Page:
Northern Health is marking World AIDS Day 2015 by building on successes to stop HIV transmission in the North. The plan will build on our current understanding about HIV transmission and treatment, while broadening the reach and impact of community services. The plan will also build on the foundations of the award winning Prince George STOP HIV/AIDS pilot project and HIV101.
Over the next year, Northern Health’s HIV/AIDS and Hepatitis C team will involve family physicians, specialists, community agencies and Northern Health staff in coordinating and improving efforts to achieve the Ministry of Health’s “From Hope to Health; towards an AIDS-free Generation” goals, and global targets established by UNAIDS.
The approach will focus on:
- Establishing the “From Hope to Health” regional HIV / Hepatitis C specialized care team to better support those living with HIV to achieve viral suppression, meaning the disease is undetectable and with a low risk of transmission, and cure those currently living with hepatitis C
- Collaborating with primary care practices across the region to further increase testing and treatment currently occurring in family doctors’ offices and primary care clinics across the region
- Partnering with community organisations on an RFI and RFP process that will re-examine existing contracts and make up to an additional $180,000 available to distribute to successful organizations to improve the reach and impact of prevention, testing, treatment and support services across the North
“We know that awareness, testing and treatment are increasing, but some people are still unaware of their infection and some living with HIV and hepatitis C can be better supported”, says Ciro Panessa, Northern Health’s Regional Director of Chronic Diseases. “We will continue to involve the most knowledgeable and most affected people to ensure that we can prevent new cases of HIV and keep people who already have the disease healthy; we are confident our approach with accomplish this goal.”
The full HIV/AIDS and Hepatitis C plan is public available at HIV101.ca. It focuses on preventing new infections from happening by being more proactive about safer sex and harm reduction distribution and recovery, timely and more easily accessible testing to catch new infections early, and supporting people to maintain treatment so that infections do not progress to AIDS.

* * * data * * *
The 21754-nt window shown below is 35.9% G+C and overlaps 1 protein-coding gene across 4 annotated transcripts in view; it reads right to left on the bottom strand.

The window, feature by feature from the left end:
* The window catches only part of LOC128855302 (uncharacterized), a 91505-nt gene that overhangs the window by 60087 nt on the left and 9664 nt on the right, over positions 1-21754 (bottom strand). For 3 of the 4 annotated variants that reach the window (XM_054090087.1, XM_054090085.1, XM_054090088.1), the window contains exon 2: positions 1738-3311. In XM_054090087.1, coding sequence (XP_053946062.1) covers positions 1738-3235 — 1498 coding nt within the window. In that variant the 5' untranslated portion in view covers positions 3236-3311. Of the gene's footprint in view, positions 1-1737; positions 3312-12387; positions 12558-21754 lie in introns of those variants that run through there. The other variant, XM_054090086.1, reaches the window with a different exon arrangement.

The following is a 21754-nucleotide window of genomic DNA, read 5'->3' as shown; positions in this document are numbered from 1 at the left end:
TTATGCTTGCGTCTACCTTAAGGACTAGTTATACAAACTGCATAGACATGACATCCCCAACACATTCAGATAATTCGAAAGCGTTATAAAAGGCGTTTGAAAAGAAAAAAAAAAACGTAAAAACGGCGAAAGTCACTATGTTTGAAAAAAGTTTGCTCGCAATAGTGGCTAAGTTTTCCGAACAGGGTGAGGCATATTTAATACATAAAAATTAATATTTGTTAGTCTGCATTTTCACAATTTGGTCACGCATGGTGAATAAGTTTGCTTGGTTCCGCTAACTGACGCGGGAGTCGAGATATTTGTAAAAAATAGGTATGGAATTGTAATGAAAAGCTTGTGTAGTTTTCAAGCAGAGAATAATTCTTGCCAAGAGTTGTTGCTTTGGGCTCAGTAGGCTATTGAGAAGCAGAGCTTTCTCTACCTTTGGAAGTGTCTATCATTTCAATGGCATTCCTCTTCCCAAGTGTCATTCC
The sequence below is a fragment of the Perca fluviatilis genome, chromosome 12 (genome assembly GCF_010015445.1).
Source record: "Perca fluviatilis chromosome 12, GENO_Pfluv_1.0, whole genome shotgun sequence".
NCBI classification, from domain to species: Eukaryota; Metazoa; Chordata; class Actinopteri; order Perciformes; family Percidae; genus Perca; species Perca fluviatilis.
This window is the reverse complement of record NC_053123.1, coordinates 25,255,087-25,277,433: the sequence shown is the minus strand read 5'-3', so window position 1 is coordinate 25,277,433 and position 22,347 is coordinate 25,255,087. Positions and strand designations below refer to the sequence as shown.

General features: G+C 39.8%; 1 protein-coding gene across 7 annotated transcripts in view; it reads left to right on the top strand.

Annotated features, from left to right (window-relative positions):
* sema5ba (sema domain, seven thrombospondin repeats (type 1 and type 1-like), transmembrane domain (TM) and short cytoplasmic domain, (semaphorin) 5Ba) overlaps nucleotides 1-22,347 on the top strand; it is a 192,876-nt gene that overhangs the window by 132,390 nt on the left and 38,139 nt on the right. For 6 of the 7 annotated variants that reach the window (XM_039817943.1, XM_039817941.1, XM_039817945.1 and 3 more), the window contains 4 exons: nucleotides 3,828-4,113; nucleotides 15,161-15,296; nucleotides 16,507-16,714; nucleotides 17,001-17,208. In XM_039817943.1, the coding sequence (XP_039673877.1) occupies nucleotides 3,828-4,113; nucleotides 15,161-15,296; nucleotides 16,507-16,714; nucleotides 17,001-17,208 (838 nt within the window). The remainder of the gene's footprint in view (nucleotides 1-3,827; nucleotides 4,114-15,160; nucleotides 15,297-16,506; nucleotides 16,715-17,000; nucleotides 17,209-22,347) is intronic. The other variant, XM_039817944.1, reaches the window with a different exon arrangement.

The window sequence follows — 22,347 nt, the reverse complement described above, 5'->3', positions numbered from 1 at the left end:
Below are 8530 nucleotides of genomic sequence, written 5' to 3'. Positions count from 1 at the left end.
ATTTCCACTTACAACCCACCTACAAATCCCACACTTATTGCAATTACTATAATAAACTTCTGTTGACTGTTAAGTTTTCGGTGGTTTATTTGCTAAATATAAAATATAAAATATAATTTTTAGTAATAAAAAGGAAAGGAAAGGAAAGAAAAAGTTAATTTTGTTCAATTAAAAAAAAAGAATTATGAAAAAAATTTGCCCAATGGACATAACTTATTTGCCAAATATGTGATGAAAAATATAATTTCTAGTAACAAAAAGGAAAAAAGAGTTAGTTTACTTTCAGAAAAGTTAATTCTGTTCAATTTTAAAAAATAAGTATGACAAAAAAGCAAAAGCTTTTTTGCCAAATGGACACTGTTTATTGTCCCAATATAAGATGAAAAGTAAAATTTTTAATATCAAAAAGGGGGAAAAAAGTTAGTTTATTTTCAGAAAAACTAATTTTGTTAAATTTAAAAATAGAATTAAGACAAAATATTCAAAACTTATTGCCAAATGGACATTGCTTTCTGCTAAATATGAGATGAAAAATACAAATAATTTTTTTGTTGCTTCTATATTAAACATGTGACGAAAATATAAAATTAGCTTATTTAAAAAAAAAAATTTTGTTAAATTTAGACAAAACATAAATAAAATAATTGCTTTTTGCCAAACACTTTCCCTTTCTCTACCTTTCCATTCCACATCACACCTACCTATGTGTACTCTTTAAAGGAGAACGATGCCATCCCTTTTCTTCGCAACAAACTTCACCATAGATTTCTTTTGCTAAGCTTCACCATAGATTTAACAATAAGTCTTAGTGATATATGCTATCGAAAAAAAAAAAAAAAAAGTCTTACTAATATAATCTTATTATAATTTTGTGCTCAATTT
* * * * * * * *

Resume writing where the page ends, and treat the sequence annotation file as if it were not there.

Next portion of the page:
The new plan builds on the successes and learnings reported in the July 2015 Seek and Treat for Optimal Prevention (STOP) of HIV Progress Report. The report released in July 2015 showed a 39 per cent increase in testing between 2009 to 2014 in northern B.C., and the rate of testing growing in each year. There are a number of projects that have helped increase the testing rate in northern B.C. including the STOP HIV/AIDS pilot project and HIV101 campaign. These campaigns and successes were built on partnerships, and we will continue to collaborate to enhance services in northern B.C.
Point of care testing which is now offered at eight Northern Health and First Nations Health Authority sites, provides a fast and simple screening for HIV antibodies using a small amount of blood from a person’s finger. The results are available in minutes. In addition, more acute care facilities are starting to offer an HIV test as part of regular blood work. Fort St. James, Vanderhoof and Fraser Lake introduced this practice in spring of 2014. We continue to look at methods to expand and support this practice.
“We’re proud of the work that has been accomplished to date by partners across northern B.C., yet know there are further opportunities to stop the spread of HIV and increase treatment,” said Dr. Abu Hamour, Northern Health’s lead for blood borne pathogens. “People need to be aware that there is effective treatment available to them if they do contract HIV, and that we’re here to support them throughout their lives.”
Even with the successes for the STOP HIV program and the HIV101 campaign, HIV rates remain high across northern B.C. To help address this, Northern Health is releasing this new plan. Deaths related to HIV in northern B.C. have dropped from 13 in 2009 to 5 in 2014. It is the goal of the Province of B.C., Northern Health, and our partners to continue reducing these numbers, allowing people to live longer.
NH media line – 250.961.7724